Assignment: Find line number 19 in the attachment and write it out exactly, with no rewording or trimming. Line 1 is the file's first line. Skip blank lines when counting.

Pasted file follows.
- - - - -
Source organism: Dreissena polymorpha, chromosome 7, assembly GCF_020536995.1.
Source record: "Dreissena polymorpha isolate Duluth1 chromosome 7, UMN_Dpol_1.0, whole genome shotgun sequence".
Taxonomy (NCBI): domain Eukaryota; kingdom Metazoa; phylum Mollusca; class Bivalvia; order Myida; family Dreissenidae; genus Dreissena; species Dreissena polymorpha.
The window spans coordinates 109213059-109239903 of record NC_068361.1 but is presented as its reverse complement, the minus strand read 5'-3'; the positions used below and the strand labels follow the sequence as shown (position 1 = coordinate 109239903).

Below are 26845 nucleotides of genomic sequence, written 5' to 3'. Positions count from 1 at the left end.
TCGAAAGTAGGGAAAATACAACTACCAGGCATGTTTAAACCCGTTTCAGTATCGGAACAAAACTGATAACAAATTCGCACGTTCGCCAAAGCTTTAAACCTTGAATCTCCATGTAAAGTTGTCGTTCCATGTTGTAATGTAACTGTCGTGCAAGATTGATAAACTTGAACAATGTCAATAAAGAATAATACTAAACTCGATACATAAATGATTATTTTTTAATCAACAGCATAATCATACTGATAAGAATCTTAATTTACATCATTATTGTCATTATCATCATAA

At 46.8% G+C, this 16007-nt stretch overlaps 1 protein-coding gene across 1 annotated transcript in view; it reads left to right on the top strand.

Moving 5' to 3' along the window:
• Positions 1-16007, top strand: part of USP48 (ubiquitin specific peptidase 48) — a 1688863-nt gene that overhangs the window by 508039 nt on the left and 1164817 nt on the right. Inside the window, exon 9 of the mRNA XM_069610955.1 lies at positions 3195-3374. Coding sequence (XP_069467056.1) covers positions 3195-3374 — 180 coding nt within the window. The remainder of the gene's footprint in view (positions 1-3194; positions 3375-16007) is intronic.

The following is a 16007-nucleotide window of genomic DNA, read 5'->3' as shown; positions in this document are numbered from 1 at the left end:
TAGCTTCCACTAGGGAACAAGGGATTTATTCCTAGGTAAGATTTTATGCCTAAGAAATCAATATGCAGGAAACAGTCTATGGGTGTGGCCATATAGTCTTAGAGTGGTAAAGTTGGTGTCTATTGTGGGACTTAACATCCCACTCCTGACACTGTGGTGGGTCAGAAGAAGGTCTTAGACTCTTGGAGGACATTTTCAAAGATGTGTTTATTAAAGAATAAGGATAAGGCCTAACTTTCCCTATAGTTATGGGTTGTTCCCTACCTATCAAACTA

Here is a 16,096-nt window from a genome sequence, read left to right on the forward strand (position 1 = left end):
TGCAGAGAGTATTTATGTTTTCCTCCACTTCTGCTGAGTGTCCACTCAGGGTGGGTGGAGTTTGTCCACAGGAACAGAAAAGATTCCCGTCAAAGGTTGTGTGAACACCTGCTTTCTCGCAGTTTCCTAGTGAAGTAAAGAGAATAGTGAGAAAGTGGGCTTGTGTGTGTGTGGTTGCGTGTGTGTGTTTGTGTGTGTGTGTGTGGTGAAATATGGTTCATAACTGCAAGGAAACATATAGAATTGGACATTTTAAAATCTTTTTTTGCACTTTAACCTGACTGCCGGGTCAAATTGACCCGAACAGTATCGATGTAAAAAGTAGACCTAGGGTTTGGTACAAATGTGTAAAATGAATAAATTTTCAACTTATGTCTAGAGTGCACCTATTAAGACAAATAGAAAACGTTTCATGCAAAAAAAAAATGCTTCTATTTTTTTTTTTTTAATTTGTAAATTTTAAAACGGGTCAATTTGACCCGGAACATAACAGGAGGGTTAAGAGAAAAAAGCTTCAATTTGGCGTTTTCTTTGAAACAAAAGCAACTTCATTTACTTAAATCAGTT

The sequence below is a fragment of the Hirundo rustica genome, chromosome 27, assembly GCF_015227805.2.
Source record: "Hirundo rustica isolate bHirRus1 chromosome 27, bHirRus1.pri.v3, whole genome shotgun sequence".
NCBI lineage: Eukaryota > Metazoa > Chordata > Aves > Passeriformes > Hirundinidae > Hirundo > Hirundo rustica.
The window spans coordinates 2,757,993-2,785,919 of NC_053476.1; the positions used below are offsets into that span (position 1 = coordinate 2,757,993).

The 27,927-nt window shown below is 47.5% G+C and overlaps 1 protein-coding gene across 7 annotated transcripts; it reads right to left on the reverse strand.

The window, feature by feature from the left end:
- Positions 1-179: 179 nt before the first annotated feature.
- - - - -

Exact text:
The window, feature by feature from the left end: